Gay Marriage: As California Goes, So Goes the Nation?
On June 16, 2008, the State of California will begin to grant marriage licenses to same-sex couples. For now, at least. In the long, back-and-forth history of gay marriage in California law, the pendulum has swung back to the side of supporters of same-sex nuptials. On May 15th the state Supreme Court struck down a 1977 law and a voter proposition from 2000 defining marriage as a union between one man and one woman. As this issue has always been highly politicized, it is interesting to note that six of the seven justices on the California Supreme Court are Republicans. One of the justices compared the 1977 law to earlier legislation banning inter-racial marriages. California was a trendsetter in repealing that ban; it took the U.S. Supreme Court almost another twenty years to get there.
An estimated 100,000 Californians and another 68,000 same-sex couples from other states are expected to make use of the new opportunity to be wed. They had better hurry, though, because there is likely to be another voter proposition on the November ballot attempting to reinstate the ban on gay marriage. The expected influx of visitors couldn't come at a better time for cash-strapped California. Even Governor Schwarzenegger, who has vetoed two bills to legalize gay marriage, is promoting gay-marriage-tourism, due to the anticipated $684 million it will bring over the next three years.
California is not the first state in the U.S. to legalize same-sex marriage; Massachusetts did so in 2004. The difference is that Massachusetts has certain residency requirements, whereas California does not. So while over 10,000 same-sex couples have wed in Massachusetts, the numbers are dwindling each year, as the initial rush of long-time partners being married has slowed down considerably. An interesting observation has come out of the four years of legalized gay marriage in the Bay State; opponents often claim that permitting same-sex marriages will erode the institution of marriage. During the time span of gay marriage in Massachusetts, the statewide divorce rate has actually declined, and in fact is the lowest in the nation. By contrast, many of the states with constitutional bans on same-sex unions have seen their divorce rates rise in that same period, to include four of the five highest rates of divorce in the U.S.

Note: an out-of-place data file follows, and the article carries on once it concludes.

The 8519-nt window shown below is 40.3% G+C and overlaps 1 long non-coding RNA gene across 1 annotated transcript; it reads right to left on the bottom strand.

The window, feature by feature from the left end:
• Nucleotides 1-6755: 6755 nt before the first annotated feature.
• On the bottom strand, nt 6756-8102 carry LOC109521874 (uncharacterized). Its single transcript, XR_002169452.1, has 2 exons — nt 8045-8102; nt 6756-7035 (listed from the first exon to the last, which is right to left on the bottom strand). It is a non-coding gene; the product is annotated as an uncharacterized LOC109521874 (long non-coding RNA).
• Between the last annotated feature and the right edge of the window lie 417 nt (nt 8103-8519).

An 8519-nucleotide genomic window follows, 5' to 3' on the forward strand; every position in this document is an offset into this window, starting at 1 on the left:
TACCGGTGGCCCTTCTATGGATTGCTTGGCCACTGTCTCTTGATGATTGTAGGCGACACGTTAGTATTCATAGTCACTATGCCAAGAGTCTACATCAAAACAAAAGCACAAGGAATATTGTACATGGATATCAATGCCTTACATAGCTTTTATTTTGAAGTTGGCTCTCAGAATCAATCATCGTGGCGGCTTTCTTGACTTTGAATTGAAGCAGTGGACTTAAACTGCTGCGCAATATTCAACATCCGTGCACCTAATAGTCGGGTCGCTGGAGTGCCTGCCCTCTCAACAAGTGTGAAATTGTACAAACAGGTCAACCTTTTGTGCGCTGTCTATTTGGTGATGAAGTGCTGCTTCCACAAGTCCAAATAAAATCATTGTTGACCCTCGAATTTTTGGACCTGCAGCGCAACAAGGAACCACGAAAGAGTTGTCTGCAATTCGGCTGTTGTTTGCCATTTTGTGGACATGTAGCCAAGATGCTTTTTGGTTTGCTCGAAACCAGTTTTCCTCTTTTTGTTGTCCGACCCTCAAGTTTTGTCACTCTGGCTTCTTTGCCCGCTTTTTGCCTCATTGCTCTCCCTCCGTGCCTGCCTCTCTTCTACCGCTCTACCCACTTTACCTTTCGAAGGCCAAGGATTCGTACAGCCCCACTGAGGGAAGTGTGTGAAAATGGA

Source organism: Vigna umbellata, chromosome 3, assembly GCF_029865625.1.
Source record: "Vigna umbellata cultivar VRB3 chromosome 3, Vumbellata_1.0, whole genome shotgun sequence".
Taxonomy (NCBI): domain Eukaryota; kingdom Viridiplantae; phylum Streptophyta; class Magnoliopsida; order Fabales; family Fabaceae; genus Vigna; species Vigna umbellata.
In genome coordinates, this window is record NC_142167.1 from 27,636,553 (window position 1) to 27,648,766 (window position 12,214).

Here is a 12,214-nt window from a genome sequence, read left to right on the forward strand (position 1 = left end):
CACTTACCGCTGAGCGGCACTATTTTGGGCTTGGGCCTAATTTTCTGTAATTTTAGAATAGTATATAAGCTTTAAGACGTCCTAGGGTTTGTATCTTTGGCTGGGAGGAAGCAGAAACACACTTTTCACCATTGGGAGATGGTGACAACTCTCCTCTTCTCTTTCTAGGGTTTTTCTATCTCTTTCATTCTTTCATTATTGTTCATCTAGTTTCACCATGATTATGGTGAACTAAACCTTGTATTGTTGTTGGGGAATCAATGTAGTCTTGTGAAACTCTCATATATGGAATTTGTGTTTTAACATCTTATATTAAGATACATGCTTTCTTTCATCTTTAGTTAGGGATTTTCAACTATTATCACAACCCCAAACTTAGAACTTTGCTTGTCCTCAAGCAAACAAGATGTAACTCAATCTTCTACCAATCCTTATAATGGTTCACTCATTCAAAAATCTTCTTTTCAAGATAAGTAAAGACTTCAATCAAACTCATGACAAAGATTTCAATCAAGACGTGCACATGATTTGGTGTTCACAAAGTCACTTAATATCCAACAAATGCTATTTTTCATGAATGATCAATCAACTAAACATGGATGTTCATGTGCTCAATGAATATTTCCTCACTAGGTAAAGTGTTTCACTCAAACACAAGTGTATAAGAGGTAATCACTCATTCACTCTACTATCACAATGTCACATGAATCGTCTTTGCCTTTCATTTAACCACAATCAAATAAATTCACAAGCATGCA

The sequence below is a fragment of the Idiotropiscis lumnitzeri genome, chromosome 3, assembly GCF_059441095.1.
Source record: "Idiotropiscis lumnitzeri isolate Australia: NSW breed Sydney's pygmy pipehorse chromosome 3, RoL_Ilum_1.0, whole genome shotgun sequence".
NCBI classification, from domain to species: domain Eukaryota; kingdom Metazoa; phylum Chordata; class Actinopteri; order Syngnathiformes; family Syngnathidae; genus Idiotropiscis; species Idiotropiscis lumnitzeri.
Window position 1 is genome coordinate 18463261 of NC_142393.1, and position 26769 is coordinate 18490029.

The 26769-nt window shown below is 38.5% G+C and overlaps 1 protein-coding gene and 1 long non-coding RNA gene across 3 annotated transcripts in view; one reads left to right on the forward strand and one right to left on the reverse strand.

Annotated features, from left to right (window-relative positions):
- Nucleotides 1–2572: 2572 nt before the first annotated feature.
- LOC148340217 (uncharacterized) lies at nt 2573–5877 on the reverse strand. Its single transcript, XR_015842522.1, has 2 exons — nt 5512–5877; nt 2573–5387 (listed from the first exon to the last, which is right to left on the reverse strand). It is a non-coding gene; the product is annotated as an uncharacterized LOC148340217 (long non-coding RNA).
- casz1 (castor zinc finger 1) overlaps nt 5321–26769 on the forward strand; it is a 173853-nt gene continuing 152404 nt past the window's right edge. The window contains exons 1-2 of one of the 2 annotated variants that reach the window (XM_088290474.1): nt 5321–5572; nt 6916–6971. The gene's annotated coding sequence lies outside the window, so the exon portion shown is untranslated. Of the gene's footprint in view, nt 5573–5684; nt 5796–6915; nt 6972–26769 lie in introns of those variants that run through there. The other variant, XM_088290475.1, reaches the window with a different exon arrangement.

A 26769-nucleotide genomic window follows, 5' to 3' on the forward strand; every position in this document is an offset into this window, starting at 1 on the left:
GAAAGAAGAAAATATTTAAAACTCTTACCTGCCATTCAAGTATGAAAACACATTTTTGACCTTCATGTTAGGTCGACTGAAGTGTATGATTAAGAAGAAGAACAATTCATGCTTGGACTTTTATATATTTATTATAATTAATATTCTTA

Other states occupy a middle ground, offering some sort of whole or partial legal recognition for same-sex couples. Vermont, for instance, instituted its civil union law in 2000, which is really the same as marriage under a name designed to mollify the anti-gay marriage crowd. Then-governor, Howard Dean (now chairman of the Democratic National Committee), signed the bill into law behind closed doors. Perhaps in anticipation of his bid for the Democratic presidential nomination, he did not allow any photographs to be taken of him signing the landmark legislation. New Hampshire, Connecticut, and New Jersey recognize civil unions as well; Hawaii, Maine, and Oregon are among the states offering domestic partnerships.
Same Sex Marriage USA
Purple - Gay Marriage Allowed
Blue - Civil Unions Allowed
Green-Unions granting rights similar to marriage
Yellow - Statute bans same-sex marriage
Orange-Constitution bans same-sex marriage
Red-Constitution bans same-sex marriage and other kinds of same-sex unions
The complicated legal landscape also includes New Mexico, Rhode Island, and New York, all of which acknowledge same-sex partnerships from other states and countries, but do not grant any form of civil union or marriage license within their own borders. Adding to the complexity of the legal situation is the fact that the federal government does not accept any form of gay marriage. This means that a couple in a civil union, for example, would file joint state taxes and individual federal returns. Even thornier is the issue of the death of a spouse, because the surviving partner is ineligible to receive social security, and has to pay gift taxes on the inheritance, due to the 1996 Defense of Marriage Act.